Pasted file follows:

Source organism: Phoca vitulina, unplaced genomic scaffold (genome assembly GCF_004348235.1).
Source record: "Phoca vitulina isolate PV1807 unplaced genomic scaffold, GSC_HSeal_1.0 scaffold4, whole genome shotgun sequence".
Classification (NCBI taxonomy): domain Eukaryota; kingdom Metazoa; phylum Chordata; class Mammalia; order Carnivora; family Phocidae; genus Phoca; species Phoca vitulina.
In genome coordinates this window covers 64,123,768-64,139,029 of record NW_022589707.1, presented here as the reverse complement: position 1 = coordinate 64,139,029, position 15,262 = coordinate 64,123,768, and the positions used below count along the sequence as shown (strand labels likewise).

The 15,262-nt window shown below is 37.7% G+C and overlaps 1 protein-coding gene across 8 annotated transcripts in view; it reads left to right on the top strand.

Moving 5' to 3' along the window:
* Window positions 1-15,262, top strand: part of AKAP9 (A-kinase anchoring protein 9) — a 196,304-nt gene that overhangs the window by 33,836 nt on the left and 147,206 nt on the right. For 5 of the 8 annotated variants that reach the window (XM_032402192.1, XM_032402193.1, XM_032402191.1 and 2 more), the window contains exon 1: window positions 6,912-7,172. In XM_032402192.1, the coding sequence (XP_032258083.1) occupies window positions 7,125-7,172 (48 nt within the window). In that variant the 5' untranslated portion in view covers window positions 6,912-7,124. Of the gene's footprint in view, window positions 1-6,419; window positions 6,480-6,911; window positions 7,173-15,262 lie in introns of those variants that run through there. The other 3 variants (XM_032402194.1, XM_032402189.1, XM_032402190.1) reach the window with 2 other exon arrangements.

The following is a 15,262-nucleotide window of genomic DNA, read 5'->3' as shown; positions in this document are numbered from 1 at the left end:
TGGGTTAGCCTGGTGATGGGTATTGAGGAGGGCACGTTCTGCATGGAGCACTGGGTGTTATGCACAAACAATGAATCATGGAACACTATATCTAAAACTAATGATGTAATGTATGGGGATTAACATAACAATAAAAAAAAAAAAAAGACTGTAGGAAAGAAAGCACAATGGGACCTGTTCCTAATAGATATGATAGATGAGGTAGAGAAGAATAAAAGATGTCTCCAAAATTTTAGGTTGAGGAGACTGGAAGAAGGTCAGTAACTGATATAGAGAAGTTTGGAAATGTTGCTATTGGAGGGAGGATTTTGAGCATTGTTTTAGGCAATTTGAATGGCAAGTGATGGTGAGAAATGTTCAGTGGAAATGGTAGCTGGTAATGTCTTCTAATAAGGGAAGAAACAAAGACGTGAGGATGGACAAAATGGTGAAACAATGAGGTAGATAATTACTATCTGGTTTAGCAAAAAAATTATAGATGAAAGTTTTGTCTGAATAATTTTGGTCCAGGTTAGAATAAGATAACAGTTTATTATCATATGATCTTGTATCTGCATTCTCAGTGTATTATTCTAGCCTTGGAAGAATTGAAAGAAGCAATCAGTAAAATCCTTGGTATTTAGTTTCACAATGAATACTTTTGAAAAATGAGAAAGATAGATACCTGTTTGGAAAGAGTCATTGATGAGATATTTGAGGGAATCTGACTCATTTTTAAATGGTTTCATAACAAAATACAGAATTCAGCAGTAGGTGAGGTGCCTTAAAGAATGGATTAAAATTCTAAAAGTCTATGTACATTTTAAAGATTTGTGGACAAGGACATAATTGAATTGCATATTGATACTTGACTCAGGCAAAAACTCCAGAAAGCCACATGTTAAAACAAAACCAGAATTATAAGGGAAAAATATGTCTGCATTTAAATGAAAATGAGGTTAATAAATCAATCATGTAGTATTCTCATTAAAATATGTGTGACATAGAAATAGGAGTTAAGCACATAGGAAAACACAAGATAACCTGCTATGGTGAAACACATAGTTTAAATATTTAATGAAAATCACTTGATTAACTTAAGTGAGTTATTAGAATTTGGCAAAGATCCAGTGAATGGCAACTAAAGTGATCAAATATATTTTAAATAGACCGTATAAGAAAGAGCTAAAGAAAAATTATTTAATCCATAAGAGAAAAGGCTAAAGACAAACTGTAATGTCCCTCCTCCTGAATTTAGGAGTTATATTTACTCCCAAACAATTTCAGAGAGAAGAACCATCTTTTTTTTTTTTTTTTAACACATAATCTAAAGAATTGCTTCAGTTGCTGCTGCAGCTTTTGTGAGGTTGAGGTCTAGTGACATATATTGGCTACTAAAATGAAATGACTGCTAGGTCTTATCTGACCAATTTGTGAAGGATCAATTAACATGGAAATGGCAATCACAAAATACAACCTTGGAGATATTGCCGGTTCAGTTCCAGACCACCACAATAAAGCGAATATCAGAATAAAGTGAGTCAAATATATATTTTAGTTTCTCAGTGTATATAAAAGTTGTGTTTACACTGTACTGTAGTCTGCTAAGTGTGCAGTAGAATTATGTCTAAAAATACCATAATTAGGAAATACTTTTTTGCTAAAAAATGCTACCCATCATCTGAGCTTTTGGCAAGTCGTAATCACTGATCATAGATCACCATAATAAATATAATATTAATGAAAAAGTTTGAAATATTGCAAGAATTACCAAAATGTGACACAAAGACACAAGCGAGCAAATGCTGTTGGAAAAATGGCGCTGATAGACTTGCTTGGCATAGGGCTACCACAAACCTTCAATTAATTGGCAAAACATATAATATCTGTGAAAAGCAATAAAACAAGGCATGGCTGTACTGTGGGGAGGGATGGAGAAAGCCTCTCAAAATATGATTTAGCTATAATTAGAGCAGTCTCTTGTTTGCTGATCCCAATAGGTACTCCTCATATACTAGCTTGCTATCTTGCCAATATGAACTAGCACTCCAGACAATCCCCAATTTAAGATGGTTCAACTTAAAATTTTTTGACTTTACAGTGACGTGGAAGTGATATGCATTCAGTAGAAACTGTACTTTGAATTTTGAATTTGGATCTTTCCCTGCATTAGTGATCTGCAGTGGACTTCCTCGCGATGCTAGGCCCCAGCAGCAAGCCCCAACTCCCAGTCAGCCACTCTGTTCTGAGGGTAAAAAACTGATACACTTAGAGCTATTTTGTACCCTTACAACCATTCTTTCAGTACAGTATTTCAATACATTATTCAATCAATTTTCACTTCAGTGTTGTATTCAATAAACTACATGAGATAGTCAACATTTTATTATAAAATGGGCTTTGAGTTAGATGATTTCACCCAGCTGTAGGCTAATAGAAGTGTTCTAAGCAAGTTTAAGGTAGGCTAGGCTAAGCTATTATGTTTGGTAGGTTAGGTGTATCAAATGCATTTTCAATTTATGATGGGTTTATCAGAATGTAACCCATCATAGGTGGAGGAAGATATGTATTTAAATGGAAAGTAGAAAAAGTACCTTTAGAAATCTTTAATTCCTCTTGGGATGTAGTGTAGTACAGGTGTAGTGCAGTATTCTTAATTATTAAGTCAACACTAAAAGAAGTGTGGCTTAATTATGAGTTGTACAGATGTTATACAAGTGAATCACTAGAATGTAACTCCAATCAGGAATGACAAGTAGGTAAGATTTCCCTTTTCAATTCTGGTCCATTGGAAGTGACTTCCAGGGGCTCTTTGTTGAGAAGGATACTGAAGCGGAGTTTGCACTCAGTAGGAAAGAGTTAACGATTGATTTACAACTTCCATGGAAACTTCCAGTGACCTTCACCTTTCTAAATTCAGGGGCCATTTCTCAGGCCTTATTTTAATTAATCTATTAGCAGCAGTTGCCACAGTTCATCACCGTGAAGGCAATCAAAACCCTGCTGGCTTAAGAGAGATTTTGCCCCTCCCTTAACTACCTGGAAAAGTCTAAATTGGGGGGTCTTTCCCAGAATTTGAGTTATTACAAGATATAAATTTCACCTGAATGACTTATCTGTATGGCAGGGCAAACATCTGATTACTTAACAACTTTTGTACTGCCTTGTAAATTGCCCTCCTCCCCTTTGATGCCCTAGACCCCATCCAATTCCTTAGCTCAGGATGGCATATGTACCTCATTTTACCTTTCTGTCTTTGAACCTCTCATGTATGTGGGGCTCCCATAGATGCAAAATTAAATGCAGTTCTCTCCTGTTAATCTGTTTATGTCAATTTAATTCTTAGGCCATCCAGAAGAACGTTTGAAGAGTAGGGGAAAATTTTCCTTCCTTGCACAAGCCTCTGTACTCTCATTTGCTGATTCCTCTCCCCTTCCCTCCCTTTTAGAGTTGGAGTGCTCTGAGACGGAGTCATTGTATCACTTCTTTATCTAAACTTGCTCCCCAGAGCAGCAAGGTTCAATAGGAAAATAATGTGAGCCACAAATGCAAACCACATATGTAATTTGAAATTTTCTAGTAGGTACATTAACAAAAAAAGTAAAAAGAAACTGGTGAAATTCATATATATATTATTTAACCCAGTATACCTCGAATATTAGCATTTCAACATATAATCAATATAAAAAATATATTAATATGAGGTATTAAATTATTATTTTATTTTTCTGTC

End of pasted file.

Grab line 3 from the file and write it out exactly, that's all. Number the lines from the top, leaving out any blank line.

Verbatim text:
Classification (NCBI taxonomy): domain Eukaryota; kingdom Metazoa; phylum Chordata; class Mammalia; order Carnivora; family Phocidae; genus Phoca; species Phoca vitulina.